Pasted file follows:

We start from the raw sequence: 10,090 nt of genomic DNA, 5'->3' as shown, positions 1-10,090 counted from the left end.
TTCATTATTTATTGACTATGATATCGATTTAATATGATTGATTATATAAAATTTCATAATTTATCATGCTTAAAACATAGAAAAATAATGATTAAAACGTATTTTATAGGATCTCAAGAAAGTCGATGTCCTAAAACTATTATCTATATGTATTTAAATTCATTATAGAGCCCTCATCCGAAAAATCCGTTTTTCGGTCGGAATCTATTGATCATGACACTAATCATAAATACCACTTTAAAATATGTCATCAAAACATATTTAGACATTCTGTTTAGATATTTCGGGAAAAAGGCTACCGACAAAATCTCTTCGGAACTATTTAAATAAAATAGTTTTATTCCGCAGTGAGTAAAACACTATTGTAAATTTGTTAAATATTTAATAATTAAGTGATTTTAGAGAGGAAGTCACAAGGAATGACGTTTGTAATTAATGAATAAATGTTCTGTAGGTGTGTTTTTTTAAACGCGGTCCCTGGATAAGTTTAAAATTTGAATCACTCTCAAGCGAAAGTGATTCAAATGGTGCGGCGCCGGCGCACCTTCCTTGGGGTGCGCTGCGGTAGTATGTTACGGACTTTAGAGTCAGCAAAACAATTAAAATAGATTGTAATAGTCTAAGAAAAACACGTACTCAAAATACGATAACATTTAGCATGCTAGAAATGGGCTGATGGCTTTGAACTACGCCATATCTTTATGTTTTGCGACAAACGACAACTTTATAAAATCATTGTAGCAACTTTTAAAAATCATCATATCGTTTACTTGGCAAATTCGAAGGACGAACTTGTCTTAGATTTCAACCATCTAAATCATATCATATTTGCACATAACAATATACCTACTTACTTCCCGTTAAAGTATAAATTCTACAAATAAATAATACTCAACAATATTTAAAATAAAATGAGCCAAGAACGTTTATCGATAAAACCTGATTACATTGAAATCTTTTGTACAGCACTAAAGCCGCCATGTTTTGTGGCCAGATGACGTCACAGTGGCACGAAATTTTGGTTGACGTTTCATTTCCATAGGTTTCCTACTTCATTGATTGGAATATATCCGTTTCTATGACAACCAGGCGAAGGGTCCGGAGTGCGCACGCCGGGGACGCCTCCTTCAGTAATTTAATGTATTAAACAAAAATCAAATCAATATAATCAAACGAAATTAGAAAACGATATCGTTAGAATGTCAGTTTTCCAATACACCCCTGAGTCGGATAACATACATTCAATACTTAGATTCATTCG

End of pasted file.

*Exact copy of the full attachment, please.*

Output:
We start from the raw sequence: 10,090 nt of genomic DNA, 5'->3' as shown, positions 1-10,090 counted from the left end.
TTCATTATTTATTGACTATGATATCGATTTAATATGATTGATTATATAAAATTTCATAATTTATCATGCTTAAAACATAGAAAAATAATGATTAAAACGTATTTTATAGGATCTCAAGAAAGTCGATGTCCTAAAACTATTATCTATATGTATTTAAATTCATTATAGAGCCCTCATCCGAAAAATCCGTTTTTCGGTCGGAATCTATTGATCATGACACTAATCATAAATACCACTTTAAAATATGTCATCAAAACATATTTAGACATTCTGTTTAGATATTTCGGGAAAAAGGCTACCGACAAAATCTCTTCGGAACTATTTAAATAAAATAGTTTTATTCCGCAGTGAGTAAAACACTATTGTAAATTTGTTAAATATTTAATAATTAAGTGATTTTAGAGAGGAAGTCACAAGGAATGACGTTTGTAATTAATGAATAAATGTTCTGTAGGTGTGTTTTTTTAAACGCGGTCCCTGGATAAGTTTAAAATTTGAATCACTCTCAAGCGAAAGTGATTCAAATGGTGCGGCGCCGGCGCACCTTCCTTGGGGTGCGCTGCGGTAGTATGTTACGGACTTTAGAGTCAGCAAAACAATTAAAATAGATTGTAATAGTCTAAGAAAAACACGTACTCAAAATACGATAACATTTAGCATGCTAGAAATGGGCTGATGGCTTTGAACTACGCCATATCTTTATGTTTTGCGACAAACGACAACTTTATAAAATCATTGTAGCAACTTTTAAAAATCATCATATCGTTTACTTGGCAAATTCGAAGGACGAACTTGTCTTAGATTTCAACCATCTAAATCATATCATATTTGCACATAACAATATACCTACTTACTTCCCGTTAAAGTATAAATTCTACAAATAAATAATACTCAACAATATTTAAAATAAAATGAGCCAAGAACGTTTATCGATAAAACCTGATTACATTGAAATCTTTTGTACAGCACTAAAGCCGCCATGTTTTGTGGCCAGATGACGTCACAGTGGCACGAAATTTTGGTTGACGTTTCATTTCCATAGGTTTCCTACTTCATTGATTGGAATATATCCGTTTCTATGACAACCAGGCGAAGGGTCCGGAGTGCGCACGCCGGGGACGCCTCCTTCAGTAATTTAATGTATTAAACAAAAATCAAATCAATATAATCAAACGAAATTAGAAAACGATATCGTTAGAATGTCAGTTTTCCAATACACCCCTGAGTCGGATAACATACATTCAATACTTAGATTCATTCG